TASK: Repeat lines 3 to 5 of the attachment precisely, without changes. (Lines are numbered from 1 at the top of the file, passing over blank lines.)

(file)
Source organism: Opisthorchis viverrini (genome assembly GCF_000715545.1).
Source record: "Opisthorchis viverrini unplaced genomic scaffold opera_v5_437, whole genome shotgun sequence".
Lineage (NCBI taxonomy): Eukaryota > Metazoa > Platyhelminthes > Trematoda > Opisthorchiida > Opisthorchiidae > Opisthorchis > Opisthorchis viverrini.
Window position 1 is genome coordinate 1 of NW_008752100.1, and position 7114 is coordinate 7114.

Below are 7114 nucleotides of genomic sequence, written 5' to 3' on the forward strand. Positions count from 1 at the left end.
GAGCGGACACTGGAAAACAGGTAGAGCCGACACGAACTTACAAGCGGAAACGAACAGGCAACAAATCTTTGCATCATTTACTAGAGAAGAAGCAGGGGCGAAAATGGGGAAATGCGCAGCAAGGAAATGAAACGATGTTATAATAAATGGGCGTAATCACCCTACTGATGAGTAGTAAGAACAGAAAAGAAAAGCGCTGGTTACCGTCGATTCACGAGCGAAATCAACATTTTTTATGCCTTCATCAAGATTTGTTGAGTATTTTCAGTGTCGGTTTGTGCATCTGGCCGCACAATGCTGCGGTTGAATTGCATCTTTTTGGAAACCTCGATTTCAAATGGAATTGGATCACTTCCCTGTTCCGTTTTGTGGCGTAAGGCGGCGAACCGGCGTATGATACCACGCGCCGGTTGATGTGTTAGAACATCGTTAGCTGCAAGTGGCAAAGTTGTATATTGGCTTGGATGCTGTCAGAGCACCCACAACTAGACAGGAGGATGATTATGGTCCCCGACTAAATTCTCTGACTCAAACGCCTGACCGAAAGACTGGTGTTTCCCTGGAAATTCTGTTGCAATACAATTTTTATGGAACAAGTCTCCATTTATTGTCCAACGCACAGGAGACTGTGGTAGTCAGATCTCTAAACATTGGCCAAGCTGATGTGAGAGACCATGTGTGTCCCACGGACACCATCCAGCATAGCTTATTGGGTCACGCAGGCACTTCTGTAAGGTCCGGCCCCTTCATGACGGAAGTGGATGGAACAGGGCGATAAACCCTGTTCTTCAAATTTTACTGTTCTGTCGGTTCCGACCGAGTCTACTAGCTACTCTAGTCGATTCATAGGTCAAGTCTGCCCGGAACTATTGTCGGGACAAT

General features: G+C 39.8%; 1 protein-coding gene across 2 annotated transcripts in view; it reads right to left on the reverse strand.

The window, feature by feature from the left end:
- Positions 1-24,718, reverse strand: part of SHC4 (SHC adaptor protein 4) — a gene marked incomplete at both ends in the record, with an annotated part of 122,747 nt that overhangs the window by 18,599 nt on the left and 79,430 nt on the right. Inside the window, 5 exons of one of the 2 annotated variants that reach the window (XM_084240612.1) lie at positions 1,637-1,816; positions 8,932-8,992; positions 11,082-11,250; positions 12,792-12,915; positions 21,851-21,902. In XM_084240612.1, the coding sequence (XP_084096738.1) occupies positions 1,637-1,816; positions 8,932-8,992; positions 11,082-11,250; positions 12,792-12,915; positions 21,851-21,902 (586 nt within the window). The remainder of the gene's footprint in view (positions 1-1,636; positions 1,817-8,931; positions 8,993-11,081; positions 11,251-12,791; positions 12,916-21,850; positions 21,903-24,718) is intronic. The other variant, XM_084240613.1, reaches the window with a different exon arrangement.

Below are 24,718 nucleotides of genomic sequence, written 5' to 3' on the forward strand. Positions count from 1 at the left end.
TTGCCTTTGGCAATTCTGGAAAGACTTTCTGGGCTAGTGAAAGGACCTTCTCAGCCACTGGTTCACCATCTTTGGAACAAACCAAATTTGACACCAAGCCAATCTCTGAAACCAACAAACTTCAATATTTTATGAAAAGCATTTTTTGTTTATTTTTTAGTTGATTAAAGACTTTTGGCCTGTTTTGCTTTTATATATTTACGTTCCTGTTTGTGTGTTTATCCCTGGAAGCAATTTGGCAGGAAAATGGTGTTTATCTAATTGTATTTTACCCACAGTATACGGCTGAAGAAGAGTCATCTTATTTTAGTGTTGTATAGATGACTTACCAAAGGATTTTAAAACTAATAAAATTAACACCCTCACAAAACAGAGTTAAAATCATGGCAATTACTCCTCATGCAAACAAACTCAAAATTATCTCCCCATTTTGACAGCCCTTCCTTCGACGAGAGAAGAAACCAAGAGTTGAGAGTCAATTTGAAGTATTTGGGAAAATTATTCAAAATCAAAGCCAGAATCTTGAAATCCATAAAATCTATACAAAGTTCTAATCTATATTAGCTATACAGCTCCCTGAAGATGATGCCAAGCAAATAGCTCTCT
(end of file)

Lineage (NCBI taxonomy): Eukaryota > Metazoa > Platyhelminthes > Trematoda > Opisthorchiida > Opisthorchiidae > Opisthorchis > Opisthorchis viverrini.
Window position 1 is genome coordinate 1 of NW_008752100.1, and position 7114 is coordinate 7114.

Below are 7114 nucleotides of genomic sequence, written 5' to 3' on the forward strand. Positions count from 1 at the left end.